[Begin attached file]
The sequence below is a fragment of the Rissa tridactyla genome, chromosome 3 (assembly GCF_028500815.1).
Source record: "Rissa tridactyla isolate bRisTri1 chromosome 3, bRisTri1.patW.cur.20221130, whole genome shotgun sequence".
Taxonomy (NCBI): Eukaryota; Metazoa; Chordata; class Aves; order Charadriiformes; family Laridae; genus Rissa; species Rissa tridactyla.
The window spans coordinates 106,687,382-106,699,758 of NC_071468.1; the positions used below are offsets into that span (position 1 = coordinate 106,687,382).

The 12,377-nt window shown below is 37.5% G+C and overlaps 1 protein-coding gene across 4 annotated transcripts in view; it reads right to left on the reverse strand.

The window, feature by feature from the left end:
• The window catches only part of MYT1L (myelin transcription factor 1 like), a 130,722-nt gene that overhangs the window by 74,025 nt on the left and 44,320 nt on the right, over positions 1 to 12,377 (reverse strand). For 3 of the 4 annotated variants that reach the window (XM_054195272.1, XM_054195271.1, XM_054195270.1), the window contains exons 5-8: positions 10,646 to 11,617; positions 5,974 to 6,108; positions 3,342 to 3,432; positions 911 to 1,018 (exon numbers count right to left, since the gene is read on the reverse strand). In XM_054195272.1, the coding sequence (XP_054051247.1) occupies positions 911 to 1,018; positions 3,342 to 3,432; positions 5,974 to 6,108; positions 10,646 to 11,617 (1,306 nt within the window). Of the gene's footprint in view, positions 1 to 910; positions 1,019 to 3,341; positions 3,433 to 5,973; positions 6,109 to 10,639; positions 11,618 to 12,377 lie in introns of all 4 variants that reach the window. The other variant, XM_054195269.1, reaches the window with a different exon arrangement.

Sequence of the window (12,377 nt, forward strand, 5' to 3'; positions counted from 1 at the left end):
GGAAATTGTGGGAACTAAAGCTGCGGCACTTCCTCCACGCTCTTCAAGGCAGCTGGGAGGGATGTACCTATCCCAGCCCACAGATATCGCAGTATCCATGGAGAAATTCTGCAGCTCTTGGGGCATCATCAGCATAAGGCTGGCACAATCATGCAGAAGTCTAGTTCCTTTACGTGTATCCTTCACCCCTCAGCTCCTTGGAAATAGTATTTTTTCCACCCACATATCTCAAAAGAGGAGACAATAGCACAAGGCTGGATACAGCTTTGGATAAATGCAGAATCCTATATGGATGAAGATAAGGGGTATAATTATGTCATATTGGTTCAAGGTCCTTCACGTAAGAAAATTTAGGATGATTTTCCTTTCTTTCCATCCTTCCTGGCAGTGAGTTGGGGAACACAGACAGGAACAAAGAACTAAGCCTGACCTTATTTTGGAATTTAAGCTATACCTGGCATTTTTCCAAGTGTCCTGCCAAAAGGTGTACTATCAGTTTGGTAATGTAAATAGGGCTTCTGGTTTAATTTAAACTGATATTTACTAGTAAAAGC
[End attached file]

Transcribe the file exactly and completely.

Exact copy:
The sequence below is a fragment of the Rissa tridactyla genome, chromosome 3 (assembly GCF_028500815.1).
Source record: "Rissa tridactyla isolate bRisTri1 chromosome 3, bRisTri1.patW.cur.20221130, whole genome shotgun sequence".
Taxonomy (NCBI): Eukaryota; Metazoa; Chordata; class Aves; order Charadriiformes; family Laridae; genus Rissa; species Rissa tridactyla.
The window spans coordinates 106,687,382-106,699,758 of NC_071468.1; the positions used below are offsets into that span (position 1 = coordinate 106,687,382).

The 12,377-nt window shown below is 37.5% G+C and overlaps 1 protein-coding gene across 4 annotated transcripts in view; it reads right to left on the reverse strand.

The window, feature by feature from the left end:
• The window catches only part of MYT1L (myelin transcription factor 1 like), a 130,722-nt gene that overhangs the window by 74,025 nt on the left and 44,320 nt on the right, over positions 1 to 12,377 (reverse strand). For 3 of the 4 annotated variants that reach the window (XM_054195272.1, XM_054195271.1, XM_054195270.1), the window contains exons 5-8: positions 10,646 to 11,617; positions 5,974 to 6,108; positions 3,342 to 3,432; positions 911 to 1,018 (exon numbers count right to left, since the gene is read on the reverse strand). In XM_054195272.1, the coding sequence (XP_054051247.1) occupies positions 911 to 1,018; positions 3,342 to 3,432; positions 5,974 to 6,108; positions 10,646 to 11,617 (1,306 nt within the window). Of the gene's footprint in view, positions 1 to 910; positions 1,019 to 3,341; positions 3,433 to 5,973; positions 6,109 to 10,639; positions 11,618 to 12,377 lie in introns of all 4 variants that reach the window. The other variant, XM_054195269.1, reaches the window with a different exon arrangement.

Sequence of the window (12,377 nt, forward strand, 5' to 3'; positions counted from 1 at the left end):
GGAAATTGTGGGAACTAAAGCTGCGGCACTTCCTCCACGCTCTTCAAGGCAGCTGGGAGGGATGTACCTATCCCAGCCCACAGATATCGCAGTATCCATGGAGAAATTCTGCAGCTCTTGGGGCATCATCAGCATAAGGCTGGCACAATCATGCAGAAGTCTAGTTCCTTTACGTGTATCCTTCACCCCTCAGCTCCTTGGAAATAGTATTTTTTCCACCCACATATCTCAAAAGAGGAGACAATAGCACAAGGCTGGATACAGCTTTGGATAAATGCAGAATCCTATATGGATGAAGATAAGGGGTATAATTATGTCATATTGGTTCAAGGTCCTTCACGTAAGAAAATTTAGGATGATTTTCCTTTCTTTCCATCCTTCCTGGCAGTGAGTTGGGGAACACAGACAGGAACAAAGAACTAAGCCTGACCTTATTTTGGAATTTAAGCTATACCTGGCATTTTTCCAAGTGTCCTGCCAAAAGGTGTACTATCAGTTTGGTAATGTAAATAGGGCTTCTGGTTTAATTTAAACTGATATTTACTAGTAAAAGC